You were injured while working on the assembly line for your employer. Your job was to make diesel engines. On the day you were injured, another employee was horsing around and shoved your co-worker into you, which caused you to get your hand caught in the conveyor belt. You lost four fingers and have been off work for three months while on medical leave. When you reported the injury, the company said that worker’s compensation would cover the injury and your wages. You made a claim with worker’s compensation but was told your company does not have worker’s compensation coverage. When you reported to the company that your claim was denied, the company admitted that the policies that the company bought were not actually worker’s compensation insurance like they thought. Can you still bring a claim against the company for your injuries?
Here’s my answer:
Yes. In Texas, a company is barred from being sued if the company subscribes to worker’s compensation, which is subject to rules and policies under the Texas Department of Insurance. Even though the company thought they had worker’s compensation coverage in this scenario, a claim can still be made against the company. The company is still considered a non-subscriber because they do not actually subscribe to worker’s compensation. If you have questions after an injury, the best advice is to contact an experienced attorney who can talk with you about your options are for making a claim against the company and recovering for your damages.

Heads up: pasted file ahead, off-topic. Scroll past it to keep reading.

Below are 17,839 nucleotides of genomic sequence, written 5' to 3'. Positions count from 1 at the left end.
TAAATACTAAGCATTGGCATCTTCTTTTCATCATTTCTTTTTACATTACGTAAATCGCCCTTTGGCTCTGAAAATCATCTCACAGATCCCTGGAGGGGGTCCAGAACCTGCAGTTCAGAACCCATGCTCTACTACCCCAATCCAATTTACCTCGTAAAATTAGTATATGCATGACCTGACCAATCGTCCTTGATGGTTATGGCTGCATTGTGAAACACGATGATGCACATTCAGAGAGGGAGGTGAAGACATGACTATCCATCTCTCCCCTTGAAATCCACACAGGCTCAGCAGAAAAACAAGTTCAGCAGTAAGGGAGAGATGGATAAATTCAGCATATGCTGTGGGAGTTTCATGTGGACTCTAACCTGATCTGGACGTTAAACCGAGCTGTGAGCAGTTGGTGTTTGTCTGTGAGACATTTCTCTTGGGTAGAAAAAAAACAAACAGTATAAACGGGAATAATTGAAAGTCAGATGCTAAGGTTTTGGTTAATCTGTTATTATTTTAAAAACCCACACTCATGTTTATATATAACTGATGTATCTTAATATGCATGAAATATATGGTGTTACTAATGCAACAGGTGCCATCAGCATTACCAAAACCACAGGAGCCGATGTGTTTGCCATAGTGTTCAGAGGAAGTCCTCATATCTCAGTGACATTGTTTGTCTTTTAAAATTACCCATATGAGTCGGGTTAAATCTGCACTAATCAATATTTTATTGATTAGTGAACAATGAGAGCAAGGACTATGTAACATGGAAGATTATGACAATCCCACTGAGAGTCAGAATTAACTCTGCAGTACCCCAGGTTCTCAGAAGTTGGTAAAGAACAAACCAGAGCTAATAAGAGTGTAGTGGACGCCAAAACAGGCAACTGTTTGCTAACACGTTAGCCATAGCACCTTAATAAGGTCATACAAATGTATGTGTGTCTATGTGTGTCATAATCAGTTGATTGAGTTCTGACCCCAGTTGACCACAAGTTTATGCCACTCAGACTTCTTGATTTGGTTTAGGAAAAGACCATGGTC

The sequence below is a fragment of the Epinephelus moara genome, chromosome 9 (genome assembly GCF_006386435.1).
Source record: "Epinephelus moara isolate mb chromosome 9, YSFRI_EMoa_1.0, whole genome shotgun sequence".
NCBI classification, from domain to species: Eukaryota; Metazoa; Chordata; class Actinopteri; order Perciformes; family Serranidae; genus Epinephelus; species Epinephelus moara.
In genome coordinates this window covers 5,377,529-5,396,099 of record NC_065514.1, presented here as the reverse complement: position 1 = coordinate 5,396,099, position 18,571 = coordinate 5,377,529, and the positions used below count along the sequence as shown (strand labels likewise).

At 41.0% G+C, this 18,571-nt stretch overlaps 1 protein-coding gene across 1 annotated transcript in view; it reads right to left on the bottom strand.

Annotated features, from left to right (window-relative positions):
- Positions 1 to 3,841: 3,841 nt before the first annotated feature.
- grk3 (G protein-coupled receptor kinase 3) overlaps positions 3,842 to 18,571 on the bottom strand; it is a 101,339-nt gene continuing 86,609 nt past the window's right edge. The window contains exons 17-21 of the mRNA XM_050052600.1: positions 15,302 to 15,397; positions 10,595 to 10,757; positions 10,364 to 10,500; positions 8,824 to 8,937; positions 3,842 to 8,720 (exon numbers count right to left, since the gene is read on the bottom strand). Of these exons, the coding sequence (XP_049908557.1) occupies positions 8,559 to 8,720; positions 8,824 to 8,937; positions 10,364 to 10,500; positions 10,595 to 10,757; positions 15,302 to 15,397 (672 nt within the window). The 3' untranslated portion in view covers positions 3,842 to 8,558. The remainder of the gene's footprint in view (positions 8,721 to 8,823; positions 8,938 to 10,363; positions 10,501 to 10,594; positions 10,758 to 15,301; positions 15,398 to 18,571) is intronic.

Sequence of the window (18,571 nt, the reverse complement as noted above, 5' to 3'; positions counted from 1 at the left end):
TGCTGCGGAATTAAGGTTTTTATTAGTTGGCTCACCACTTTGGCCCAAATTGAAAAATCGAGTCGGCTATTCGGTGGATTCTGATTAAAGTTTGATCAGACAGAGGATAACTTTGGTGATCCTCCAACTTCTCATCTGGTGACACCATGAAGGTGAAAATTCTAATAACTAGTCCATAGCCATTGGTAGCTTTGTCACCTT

What if a worker is receiving other injury benefits from an employer?
Some employers may carry another type of injury insurance. This is not the same as worker’s compensation, although it may offer some similar—but limited—benefits. Depending on the extent of your injuries, how the injury happened, and the benefits you are receiving, you may or may not want to pursue a further non-subscriber claim. In these complicated cases, it is strongly recommended that you consult with an attorney who has experience handling Texas non-subscriber claims for a thorough evaluation of your case.
Is it worth it to file a non-subscriber claim for less serious injuries at work?
Although the decision is ultimately up to you, there are a few ways you can go about determining if your potential work injury claim is “worth it.” With the help of an experienced attorney, you should carefully consider:
How much you spent on medical bills and related expenses
How much time you were away from work due to your injury
Any limitations in your daily life, even temporary, that interfere with your ability to do your job or participate fully in your personal life
Any injury-related costs that might come up in the future
In some very minor cases that don’t require extensive treatment, pursuing a claim may not be worth the hassle. In other cases, “minor” injuries can be shockingly expensive, and it may make serious sense to pursue compensation. For example, even a fairly simple bump or fall may require an emergency room visit, imaging studies, prescription medication, follow-up appointments, and more—meaning that you could be facing thousands of dollars in expenses before you’ve fully recovered.
Contact us for a free analysis of your non-subscriber case